// what do you think?


Mobile Should Be Defined By People’s Behavior Not Product Features

What is a mobile device? The Zuck recently created quite the stir when he claimed stated that the iPad was not a mobile device. Kara Swisher and many others disagree with him, including the maker of the iPad, Steve Jobs. You can even take Kara’s poll on the subject.

The argument that people make as to why the iPad should be considered “mobile” is based on facts like the OS that it it doesn’t have a keyboard or, the most important argument, they carry it around. But since Kara said the point of her survey is for us to define “mobile” I’ll take a stab at it.

My background is in anthropological research so I believe that we should define mobile by how people use the device and I think most non-engineers will agree with me. Kara even tried to take a similar approach:

But actual civilians don’t make these kinds of distinctions and, if one spends any time watching consumers use tablets, mobile is entirely how they think of it.

I don’t care so much how they think of it but more how they use it. Let me use the same picture I used yesterday. See this couple sitting on the floor at target shopping for the best price and reviews on baby products? They’re using the mobile phones. Are they using iPads? No, but we don’t even know if they have iPads. The bigger questions to me is would they? Would you?

Let’s assume you have an iPad with 3G, cameras and all the same apps on your iPhone. Would you use your smartphone or your slate device? There is no question in my mind that I would use my smartphone.

Let’s look at how people use their iPads. They use them when lying on the couch. This is exactly how I’m using my netbook right now. I commonly see people with their iPad’s in front of them on the table as they try and type away. (If you really want to annoy an iPad owner stare at their screen while they type. They can’t hide it anyway they move.) Would you use your iPad one handed while driving? (You’ve all done it with your smartphones, don’t pretend you haven’t.) Seriously would you, I’m curious if it’s even possible?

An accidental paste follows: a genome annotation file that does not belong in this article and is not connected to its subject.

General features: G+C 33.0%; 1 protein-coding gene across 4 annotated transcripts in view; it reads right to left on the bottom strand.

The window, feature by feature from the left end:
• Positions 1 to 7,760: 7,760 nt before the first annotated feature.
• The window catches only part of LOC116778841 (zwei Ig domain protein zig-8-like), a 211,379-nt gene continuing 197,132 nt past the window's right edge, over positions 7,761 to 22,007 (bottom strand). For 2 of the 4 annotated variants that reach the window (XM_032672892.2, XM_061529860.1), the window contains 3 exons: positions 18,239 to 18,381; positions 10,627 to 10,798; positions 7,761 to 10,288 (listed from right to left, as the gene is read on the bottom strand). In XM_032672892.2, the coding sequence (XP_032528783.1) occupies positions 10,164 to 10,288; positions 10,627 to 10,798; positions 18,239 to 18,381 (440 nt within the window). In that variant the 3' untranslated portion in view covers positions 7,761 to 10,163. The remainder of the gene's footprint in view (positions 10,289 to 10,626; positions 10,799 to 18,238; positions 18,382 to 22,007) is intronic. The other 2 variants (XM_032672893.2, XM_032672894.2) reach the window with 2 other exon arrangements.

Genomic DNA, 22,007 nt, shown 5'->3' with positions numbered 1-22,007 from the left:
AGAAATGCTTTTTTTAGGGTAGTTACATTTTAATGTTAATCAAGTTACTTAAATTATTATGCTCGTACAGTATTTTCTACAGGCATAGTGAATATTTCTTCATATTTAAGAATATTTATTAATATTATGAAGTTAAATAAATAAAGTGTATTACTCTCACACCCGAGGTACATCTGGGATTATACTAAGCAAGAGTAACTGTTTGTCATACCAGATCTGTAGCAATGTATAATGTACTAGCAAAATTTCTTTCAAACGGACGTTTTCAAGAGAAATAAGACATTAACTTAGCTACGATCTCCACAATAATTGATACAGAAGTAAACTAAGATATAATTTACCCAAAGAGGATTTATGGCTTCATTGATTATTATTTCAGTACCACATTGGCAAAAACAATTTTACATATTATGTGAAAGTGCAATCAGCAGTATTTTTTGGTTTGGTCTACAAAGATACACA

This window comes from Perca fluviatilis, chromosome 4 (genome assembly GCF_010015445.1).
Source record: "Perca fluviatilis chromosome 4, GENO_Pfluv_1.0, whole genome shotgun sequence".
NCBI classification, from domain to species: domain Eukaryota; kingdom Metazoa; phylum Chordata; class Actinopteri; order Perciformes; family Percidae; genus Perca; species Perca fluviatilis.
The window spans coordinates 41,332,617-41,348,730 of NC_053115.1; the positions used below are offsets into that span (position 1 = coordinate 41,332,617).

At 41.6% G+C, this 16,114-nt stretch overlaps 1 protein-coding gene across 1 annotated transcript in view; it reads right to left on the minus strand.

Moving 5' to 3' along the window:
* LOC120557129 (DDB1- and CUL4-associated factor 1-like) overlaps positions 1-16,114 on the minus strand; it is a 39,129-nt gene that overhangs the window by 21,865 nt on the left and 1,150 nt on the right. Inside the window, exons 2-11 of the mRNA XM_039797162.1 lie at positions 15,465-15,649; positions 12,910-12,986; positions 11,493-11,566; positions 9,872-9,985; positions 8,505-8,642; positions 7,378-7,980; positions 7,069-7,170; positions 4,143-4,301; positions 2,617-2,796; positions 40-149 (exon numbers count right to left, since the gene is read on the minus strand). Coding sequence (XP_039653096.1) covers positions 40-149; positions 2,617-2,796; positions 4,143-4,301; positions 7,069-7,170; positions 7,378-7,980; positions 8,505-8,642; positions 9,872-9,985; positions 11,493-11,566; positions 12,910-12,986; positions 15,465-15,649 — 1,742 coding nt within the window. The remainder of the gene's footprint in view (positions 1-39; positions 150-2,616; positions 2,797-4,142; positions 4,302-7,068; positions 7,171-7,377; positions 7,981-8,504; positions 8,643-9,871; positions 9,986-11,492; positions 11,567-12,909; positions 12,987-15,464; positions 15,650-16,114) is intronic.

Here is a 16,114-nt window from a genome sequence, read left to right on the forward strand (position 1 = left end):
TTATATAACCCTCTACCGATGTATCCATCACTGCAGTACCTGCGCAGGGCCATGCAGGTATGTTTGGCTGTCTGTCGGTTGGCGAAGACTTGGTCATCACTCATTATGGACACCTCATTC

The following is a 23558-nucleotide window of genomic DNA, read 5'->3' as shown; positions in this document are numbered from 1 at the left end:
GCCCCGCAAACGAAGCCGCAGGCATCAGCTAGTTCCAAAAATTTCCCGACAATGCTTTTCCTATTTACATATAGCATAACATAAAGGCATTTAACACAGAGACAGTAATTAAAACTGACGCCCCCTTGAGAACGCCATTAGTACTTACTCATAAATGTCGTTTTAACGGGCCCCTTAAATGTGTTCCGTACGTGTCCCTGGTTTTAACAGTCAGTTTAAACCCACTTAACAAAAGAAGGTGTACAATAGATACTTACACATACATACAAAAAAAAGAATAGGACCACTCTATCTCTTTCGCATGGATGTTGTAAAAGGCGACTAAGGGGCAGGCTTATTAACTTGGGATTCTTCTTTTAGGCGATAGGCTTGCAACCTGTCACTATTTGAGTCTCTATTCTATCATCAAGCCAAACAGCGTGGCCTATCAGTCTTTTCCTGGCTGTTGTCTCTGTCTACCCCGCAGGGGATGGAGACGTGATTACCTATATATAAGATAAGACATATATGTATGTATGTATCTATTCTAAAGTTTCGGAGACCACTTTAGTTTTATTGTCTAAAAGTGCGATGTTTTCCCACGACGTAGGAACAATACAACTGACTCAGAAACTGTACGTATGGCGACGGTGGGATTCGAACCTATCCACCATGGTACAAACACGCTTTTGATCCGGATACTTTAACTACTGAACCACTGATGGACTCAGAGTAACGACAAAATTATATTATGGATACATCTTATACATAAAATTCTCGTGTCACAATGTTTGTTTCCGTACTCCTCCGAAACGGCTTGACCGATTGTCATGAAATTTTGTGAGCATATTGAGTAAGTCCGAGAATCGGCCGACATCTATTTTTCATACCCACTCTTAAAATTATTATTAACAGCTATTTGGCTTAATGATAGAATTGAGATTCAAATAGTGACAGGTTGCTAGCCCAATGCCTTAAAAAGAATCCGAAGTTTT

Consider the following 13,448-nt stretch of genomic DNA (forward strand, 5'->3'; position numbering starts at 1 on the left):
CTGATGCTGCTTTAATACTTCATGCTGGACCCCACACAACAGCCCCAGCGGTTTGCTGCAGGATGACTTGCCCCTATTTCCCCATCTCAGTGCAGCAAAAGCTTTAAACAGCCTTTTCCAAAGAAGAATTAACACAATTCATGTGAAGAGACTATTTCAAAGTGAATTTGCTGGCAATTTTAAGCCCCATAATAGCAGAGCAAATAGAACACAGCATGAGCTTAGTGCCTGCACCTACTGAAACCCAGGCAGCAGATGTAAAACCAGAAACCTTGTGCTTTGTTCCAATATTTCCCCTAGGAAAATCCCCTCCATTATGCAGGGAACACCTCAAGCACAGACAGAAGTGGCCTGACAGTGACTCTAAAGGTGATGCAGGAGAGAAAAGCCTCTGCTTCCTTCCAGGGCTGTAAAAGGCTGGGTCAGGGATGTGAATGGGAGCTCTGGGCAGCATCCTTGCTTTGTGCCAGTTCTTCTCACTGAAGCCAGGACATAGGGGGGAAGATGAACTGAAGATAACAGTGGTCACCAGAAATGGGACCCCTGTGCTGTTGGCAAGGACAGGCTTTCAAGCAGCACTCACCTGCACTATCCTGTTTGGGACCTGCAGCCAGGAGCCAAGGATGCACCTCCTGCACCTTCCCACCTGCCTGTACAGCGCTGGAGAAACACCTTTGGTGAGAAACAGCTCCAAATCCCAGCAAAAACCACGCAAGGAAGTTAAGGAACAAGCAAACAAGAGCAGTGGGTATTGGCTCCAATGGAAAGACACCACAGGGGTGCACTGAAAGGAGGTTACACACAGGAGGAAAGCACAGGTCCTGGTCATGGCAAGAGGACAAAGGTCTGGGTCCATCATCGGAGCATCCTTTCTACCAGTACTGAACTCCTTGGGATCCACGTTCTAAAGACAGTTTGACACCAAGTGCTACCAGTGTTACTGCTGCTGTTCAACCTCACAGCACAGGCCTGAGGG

Michelle, my coworker, argued on Twitter that iPad’s are ubiquitous on the NY trains.

@tacanderson it's omnipresent on ny commuter trains now... why does it come up short for you?

You mean while they’re sitting down? The same way people use laptops on planes? Now there is an argument that you can use them while standing up, like a Kindle. Okay, I freely admit that iPads, and slate devices are *more* mobile than netbooks. But netbooks are more mobile than laptops which are more mobile than desktops but the Panera iMac guy seems to think his desktop is plenty mobile.

To me a mobile device is something you would use while mobile, aka walking around and if I had to pick a feature as part of my definition something you would put in your pocket not your bag.

I also ask, If you could only choose 2 devices, a smartphone, a slate device and a laptop/netbook and one of them had to be a slate. What would your other device be? And for the sake of argument let’s assume that silly phone function isn’t relevant. Most people I ask would choose the smallest two. Which tells me that slate devices are replacing computers not smartphones.

It’s a blurry line for sure and honestly in a few more years all of this may be a pointless argument because pico projectors will be integrated in our phones and virtual keyboards will turn our smartphones into the only device we need.

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About Tac

Social media anthropologist. Communications strategist. Business model junkie. Chief blogger here at New Comm Biz.

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